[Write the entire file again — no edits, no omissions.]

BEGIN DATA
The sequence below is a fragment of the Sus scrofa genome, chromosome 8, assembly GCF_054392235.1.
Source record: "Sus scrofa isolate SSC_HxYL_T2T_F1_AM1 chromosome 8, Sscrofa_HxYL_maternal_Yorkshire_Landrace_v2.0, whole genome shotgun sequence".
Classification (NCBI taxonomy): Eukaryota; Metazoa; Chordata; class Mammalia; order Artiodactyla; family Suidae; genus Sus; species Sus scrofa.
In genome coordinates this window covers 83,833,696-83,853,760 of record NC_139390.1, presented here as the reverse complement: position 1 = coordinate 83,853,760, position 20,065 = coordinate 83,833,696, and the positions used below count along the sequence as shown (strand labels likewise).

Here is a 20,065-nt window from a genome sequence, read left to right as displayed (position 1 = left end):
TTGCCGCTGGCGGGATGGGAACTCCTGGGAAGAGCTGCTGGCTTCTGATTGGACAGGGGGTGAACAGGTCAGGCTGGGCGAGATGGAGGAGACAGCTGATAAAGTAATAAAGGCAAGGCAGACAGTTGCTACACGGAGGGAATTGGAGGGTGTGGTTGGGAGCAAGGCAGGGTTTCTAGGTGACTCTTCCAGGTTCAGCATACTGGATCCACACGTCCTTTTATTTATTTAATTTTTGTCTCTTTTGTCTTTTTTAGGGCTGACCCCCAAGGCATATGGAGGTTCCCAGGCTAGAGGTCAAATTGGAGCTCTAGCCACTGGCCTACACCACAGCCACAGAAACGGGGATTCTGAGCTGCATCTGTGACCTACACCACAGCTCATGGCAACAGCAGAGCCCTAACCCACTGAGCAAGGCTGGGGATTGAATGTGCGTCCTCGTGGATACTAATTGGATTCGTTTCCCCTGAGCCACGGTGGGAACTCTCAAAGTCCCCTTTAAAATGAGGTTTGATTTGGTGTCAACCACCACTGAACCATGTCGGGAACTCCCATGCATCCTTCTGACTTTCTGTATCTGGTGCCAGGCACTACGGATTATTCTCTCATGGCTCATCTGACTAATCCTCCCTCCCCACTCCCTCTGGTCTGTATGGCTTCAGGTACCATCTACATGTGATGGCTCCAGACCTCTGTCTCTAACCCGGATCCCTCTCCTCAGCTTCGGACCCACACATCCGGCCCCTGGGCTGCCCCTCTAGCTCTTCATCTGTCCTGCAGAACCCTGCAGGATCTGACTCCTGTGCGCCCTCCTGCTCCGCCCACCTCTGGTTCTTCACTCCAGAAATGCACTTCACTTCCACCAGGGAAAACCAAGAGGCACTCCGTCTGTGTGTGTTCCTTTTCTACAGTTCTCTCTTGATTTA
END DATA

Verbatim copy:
The sequence below is a fragment of the Sus scrofa genome, chromosome 8, assembly GCF_054392235.1.
Source record: "Sus scrofa isolate SSC_HxYL_T2T_F1_AM1 chromosome 8, Sscrofa_HxYL_maternal_Yorkshire_Landrace_v2.0, whole genome shotgun sequence".
Classification (NCBI taxonomy): Eukaryota; Metazoa; Chordata; class Mammalia; order Artiodactyla; family Suidae; genus Sus; species Sus scrofa.
In genome coordinates this window covers 83,833,696-83,853,760 of record NC_139390.1, presented here as the reverse complement: position 1 = coordinate 83,853,760, position 20,065 = coordinate 83,833,696, and the positions used below count along the sequence as shown (strand labels likewise).

Here is a 20,065-nt window from a genome sequence, read left to right as displayed (position 1 = left end):
TTGCCGCTGGCGGGATGGGAACTCCTGGGAAGAGCTGCTGGCTTCTGATTGGACAGGGGGTGAACAGGTCAGGCTGGGCGAGATGGAGGAGACAGCTGATAAAGTAATAAAGGCAAGGCAGACAGTTGCTACACGGAGGGAATTGGAGGGTGTGGTTGGGAGCAAGGCAGGGTTTCTAGGTGACTCTTCCAGGTTCAGCATACTGGATCCACACGTCCTTTTATTTATTTAATTTTTGTCTCTTTTGTCTTTTTTAGGGCTGACCCCCAAGGCATATGGAGGTTCCCAGGCTAGAGGTCAAATTGGAGCTCTAGCCACTGGCCTACACCACAGCCACAGAAACGGGGATTCTGAGCTGCATCTGTGACCTACACCACAGCTCATGGCAACAGCAGAGCCCTAACCCACTGAGCAAGGCTGGGGATTGAATGTGCGTCCTCGTGGATACTAATTGGATTCGTTTCCCCTGAGCCACGGTGGGAACTCTCAAAGTCCCCTTTAAAATGAGGTTTGATTTGGTGTCAACCACCACTGAACCATGTCGGGAACTCCCATGCATCCTTCTGACTTTCTGTATCTGGTGCCAGGCACTACGGATTATTCTCTCATGGCTCATCTGACTAATCCTCCCTCCCCACTCCCTCTGGTCTGTATGGCTTCAGGTACCATCTACATGTGATGGCTCCAGACCTCTGTCTCTAACCCGGATCCCTCTCCTCAGCTTCGGACCCACACATCCGGCCCCTGGGCTGCCCCTCTAGCTCTTCATCTGTCCTGCAGAACCCTGCAGGATCTGACTCCTGTGCGCCCTCCTGCTCCGCCCACCTCTGGTTCTTCACTCCAGAAATGCACTTCACTTCCACCAGGGAAAACCAAGAGGCACTCCGTCTGTGTGTGTTCCTTTTCTACAGTTCTCTCTTGATTTA